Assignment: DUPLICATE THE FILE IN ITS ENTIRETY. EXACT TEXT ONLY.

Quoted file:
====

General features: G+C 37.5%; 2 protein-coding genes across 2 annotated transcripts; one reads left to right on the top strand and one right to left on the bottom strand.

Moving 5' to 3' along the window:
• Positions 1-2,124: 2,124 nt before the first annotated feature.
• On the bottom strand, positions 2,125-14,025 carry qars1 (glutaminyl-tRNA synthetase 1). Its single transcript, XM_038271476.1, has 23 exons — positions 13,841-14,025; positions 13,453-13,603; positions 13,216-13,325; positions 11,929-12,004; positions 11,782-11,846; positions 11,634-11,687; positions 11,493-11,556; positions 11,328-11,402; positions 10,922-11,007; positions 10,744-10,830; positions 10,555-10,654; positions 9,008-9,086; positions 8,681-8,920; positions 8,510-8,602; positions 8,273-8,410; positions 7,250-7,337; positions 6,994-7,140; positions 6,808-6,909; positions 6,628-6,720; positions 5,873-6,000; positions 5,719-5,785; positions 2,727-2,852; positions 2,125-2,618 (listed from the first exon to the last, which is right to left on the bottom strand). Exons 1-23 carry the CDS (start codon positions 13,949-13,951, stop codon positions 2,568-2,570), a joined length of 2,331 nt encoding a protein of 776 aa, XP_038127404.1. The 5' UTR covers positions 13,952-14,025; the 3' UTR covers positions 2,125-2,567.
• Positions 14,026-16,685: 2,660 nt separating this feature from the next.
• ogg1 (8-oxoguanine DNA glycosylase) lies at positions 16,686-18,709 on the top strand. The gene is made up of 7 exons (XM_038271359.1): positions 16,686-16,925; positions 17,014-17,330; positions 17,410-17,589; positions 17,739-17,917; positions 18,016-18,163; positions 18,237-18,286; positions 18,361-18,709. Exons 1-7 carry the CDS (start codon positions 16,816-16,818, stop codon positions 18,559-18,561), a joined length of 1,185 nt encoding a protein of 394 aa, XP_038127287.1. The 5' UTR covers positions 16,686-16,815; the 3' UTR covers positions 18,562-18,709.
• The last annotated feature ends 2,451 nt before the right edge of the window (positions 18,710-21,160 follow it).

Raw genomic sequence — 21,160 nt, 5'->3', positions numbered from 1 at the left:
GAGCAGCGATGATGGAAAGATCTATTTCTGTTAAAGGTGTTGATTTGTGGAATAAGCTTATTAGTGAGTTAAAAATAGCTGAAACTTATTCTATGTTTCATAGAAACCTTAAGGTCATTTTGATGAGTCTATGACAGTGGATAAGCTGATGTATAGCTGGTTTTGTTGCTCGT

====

General features: G+C 37.5%; 2 protein-coding genes across 2 annotated transcripts; one reads left to right on the top strand and one right to left on the bottom strand.

Moving 5' to 3' along the window:
• Positions 1-2,124: 2,124 nt before the first annotated feature.
• On the bottom strand, positions 2,125-14,025 carry qars1 (glutaminyl-tRNA synthetase 1). Its single transcript, XM_038271476.1, has 23 exons — positions 13,841-14,025; positions 13,453-13,603; positions 13,216-13,325; positions 11,929-12,004; positions 11,782-11,846; positions 11,634-11,687; positions 11,493-11,556; positions 11,328-11,402; positions 10,922-11,007; positions 10,744-10,830; positions 10,555-10,654; positions 9,008-9,086; positions 8,681-8,920; positions 8,510-8,602; positions 8,273-8,410; positions 7,250-7,337; positions 6,994-7,140; positions 6,808-6,909; positions 6,628-6,720; positions 5,873-6,000; positions 5,719-5,785; positions 2,727-2,852; positions 2,125-2,618 (listed from the first exon to the last, which is right to left on the bottom strand). Exons 1-23 carry the CDS (start codon positions 13,949-13,951, stop codon positions 2,568-2,570), a joined length of 2,331 nt encoding a protein of 776 aa, XP_038127404.1. The 5' UTR covers positions 13,952-14,025; the 3' UTR covers positions 2,125-2,567.
• Positions 14,026-16,685: 2,660 nt separating this feature from the next.
• ogg1 (8-oxoguanine DNA glycosylase) lies at positions 16,686-18,709 on the top strand. The gene is made up of 7 exons (XM_038271359.1): positions 16,686-16,925; positions 17,014-17,330; positions 17,410-17,589; positions 17,739-17,917; positions 18,016-18,163; positions 18,237-18,286; positions 18,361-18,709. Exons 1-7 carry the CDS (start codon positions 16,816-16,818, stop codon positions 18,559-18,561), a joined length of 1,185 nt encoding a protein of 394 aa, XP_038127287.1. The 5' UTR covers positions 16,686-16,815; the 3' UTR covers positions 18,562-18,709.
• The last annotated feature ends 2,451 nt before the right edge of the window (positions 18,710-21,160 follow it).

Raw genomic sequence — 21,160 nt, 5'->3', positions numbered from 1 at the left:
GAGCAGCGATGATGGAAAGATCTATTTCTGTTAAAGGTGTTGATTTGTGGAATAAGCTTATTAGTGAGTTAAAAATAGCTGAAACTTATTCTATGTTTCATAGAAACCTTAAGGTCATTTTGATGAGTCTATGACAGTGGATAAGCTGATGTATAGCTGGTTTTGTTGCTCGT